• What It Treats: Gill & skin flukes, swollen abdomen, velvet, and hole-in-the-head disease.

2) Hikari Prazipro

      • Active Ingredient(s): Praziquantel.
      • Details: Anti-worm medication that prevents larvae from growing and multiplying.
      • Biofilter Safe? Yes.
      • Reef Safe? Yes.
      • What It Treats: Flukes, tapeworms, flatworms, and turbellarians.

3) Hikari Ich-X

      • Active Ingredient(s): A proprietary formula of water and formaldehyde (<3%)
      • Details: A low dose of formalin (<3%), so probably not a great treatment for Brooklynella.
      • Biofilter Safe? Relatively safe when used as directed.
      • Reef Safe? No.
      • What It Treats: Marine Ich, external protozoan, & fungal diseases.

4) Kordon Ich Attack

      • Active Ingredient(s): 100% natural organic herbals.
      • Details: An all natural ich treatment, questionable efficacy when compared to other chemical ich treatments.
      • Biofilter Safe? Yes.
      • Reef Safe? Yes.
      • What It Treats: Marine ich, protozoan, and fungal infections.

5) Mardel Coppersafe

      • Active Ingredient(s): Chelated Copper
      • Details: Relief from unwanted parasites.
      • Biofilter Safe? Unknown, but formalin is known to have a negative affect on the biofilter.
      • Reef Safe? No.
      • What It Treats: Marine ich (may be ineffective), protozoan parasites, and mild fluke outbreaks.

6) Polyplab Medic

      • Active Ingredient(s): Crystallized Peroxide Salts.
      • Details: Water conditioner used to de-pollute water. Contains reef safe oxidizing agent.
      • Biofilter Safe? Yes.
      • Reef Safe? Yes.
      • What It Treats: Marine ich, and possibly marine velvet

7) Ruby Reef Kick Ich Pro

      • Active Ingredient(s): 5-Nitroimidazoles
      • Details: Targets Marine Ich during its infectious, free swimming stage.
      • Biofilter Safe? Yes.
      • Reef Safe? Yes.
      • What It Treats: Marine ich.

8) Ruby Reef Rally Pro

      • Active Ingredient(s): Acriflavine, Aminoacridine, & Formalin.
      • Details: Copper free, reef safe treatment for marine fish with fin rot, flukes, & parasites.
      • Biofilter Safe? Yes.
      • Reef Safe? Yes.
      • What It Treats: Fin rot, flukes, marine velvet, & brooklynella.

9) Copper Power

      • Active Ingredient(s): Copper
      • Details: The gold standard for treating marine ich and velvet.
      • Biofilter Safe? No.
      • Reef Safe? No.
      • What It Treats: Marine ich & marine velvet.

10) Seachem Metroplex

      • Active Ingredient(s): Metronidazole.
      • Details: Gram-negative antibiotic.  Can use together with Seachem Kanaplex & Seachem Focus for a more broad spectrum.
      • Biofilter Safe? Yes.
      • Reef Safe? Only when used with the binding agent Seachem Focus. You don’t want Metroplex in the water column.
      • What It Treats: Marine ich (although most hobbyists disagree)& hole in the head.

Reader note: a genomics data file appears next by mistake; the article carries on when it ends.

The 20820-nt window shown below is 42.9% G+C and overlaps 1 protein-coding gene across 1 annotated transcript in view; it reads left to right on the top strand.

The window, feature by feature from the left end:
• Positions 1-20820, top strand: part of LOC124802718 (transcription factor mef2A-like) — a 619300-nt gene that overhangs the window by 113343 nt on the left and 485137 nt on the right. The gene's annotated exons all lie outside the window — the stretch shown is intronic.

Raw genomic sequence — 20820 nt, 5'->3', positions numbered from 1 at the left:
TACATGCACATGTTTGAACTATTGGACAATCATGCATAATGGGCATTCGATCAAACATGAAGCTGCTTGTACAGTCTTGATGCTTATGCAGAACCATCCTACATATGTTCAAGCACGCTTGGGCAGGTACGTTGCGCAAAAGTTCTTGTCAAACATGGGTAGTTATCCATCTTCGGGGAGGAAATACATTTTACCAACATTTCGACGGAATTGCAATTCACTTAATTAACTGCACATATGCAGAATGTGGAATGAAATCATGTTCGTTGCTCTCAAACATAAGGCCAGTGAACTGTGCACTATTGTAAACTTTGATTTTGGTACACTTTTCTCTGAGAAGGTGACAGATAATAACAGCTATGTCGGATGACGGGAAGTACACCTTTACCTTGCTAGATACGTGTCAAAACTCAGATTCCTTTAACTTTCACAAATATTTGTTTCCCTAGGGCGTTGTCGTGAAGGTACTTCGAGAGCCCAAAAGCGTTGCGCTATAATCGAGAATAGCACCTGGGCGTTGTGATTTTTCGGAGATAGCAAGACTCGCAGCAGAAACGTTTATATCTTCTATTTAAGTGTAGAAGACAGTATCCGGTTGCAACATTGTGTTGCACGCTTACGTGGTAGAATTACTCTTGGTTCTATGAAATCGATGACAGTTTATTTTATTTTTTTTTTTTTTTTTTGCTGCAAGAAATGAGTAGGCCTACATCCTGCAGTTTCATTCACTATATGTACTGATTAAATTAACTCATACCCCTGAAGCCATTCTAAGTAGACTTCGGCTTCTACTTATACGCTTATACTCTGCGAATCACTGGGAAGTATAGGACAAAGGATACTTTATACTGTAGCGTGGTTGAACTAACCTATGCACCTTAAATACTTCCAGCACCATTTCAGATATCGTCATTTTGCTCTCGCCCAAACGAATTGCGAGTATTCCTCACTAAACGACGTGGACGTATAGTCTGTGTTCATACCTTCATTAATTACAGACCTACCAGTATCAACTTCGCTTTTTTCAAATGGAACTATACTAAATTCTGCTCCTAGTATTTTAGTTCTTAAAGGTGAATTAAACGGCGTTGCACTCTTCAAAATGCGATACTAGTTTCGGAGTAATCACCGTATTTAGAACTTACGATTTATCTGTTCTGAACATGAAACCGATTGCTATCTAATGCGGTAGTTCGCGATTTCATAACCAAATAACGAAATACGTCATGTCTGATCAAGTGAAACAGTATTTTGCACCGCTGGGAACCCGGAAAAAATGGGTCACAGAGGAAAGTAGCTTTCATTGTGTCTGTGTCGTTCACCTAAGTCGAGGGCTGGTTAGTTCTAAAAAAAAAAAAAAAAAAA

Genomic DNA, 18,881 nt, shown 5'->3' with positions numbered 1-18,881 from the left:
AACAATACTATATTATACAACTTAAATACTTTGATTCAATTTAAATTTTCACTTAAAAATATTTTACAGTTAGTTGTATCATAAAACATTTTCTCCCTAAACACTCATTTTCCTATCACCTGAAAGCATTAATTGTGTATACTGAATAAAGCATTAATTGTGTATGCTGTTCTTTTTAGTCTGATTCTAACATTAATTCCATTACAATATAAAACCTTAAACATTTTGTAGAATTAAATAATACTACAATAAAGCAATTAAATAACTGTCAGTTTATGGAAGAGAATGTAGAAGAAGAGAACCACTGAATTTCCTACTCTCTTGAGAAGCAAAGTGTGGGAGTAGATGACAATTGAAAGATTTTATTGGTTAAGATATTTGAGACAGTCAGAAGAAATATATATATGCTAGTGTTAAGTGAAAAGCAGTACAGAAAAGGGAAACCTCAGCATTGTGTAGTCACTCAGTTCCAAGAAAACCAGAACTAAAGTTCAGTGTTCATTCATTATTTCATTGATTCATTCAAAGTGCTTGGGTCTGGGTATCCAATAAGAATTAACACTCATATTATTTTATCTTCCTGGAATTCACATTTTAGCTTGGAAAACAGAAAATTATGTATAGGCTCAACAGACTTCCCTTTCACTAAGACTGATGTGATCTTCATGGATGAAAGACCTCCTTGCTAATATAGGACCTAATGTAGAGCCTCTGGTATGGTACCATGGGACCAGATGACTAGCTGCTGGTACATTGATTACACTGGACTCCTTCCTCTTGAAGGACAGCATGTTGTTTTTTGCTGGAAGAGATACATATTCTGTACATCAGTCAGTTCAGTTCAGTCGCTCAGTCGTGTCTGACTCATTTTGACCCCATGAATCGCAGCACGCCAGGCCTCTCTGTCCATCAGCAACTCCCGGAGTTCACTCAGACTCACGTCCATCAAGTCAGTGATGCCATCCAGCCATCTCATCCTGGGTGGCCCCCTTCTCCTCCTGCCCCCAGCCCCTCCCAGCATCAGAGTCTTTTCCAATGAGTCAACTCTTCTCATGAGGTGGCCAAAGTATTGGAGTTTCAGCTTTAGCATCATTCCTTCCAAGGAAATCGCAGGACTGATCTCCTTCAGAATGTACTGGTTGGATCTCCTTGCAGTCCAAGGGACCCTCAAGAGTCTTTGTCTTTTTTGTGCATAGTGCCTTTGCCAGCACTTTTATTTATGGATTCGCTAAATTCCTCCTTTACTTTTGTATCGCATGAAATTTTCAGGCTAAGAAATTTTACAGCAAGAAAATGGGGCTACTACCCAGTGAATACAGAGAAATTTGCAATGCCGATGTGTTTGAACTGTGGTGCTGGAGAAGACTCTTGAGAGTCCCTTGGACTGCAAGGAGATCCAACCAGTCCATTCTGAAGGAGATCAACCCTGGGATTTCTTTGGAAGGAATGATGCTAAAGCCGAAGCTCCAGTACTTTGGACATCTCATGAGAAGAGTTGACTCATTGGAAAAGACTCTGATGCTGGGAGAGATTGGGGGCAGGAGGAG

11) Seachem Paraguard

      • Active Ingredient(s): Aldehydes, Malachite Green, & Polymers.
      • Details: Employs a proprietary, synergistic blend of aldehydes, malachite green, and fish protective polymers that effectively eradicates many ectoparasites and external fungal, bacterial, and viral lesions.
      • Biofilter Safe? Yes.
      • Reef Safe? No
      • What It Treats: Ectoparasites (ich, velvet), fin rot, flukes, external fungal & bacterial lesions.

Antibacterials

In order to grasp the rationale behind the multitude of antibiotics available, it’s essential to delve into the concept of Gram staining.

Gram Staining

Devised in 1882 by Danish bacteriologist Hans Christian Gram, the technique of Gram staining aids in discerning distinct bacterial types by assessing their affinity for a purple dye.

Bacteria that do readily absorb the dye are classified as Gram-positive, while those that do not are categorized as Gram-negative.

Given this backdrop, it’s understandable that diverse antibiotics exhibit varying efficacy against different bacterial infections (admittedly, it’s a complex realm!).

It’s worth noting that Gram-negative infections are prevalent in saltwater fish. However, it’s important to consider that many nitrifying bacteria also fall under the Gram-negative category. Consequently, employing a Gram-negative antibiotic might inadvertently damage or eliminate your biological filter.

Categories of Antibiotics

The majority of antibiotics can be categorized into three main groups:

1. Gram positive
2. Gram negative
3. Broad spectrum

Especially for beginners, opting for a broad spectrum antibiotic is typically advised, as it offers a higher likelihood of effectively treating a wide range of bacterial infections.

Common Antibiotic Medications

The subsequent medications are arranged alphabetically according to the respective company. However, please note that this list is not comprehensive. Inclusion here does not indicate our endorsement of the product.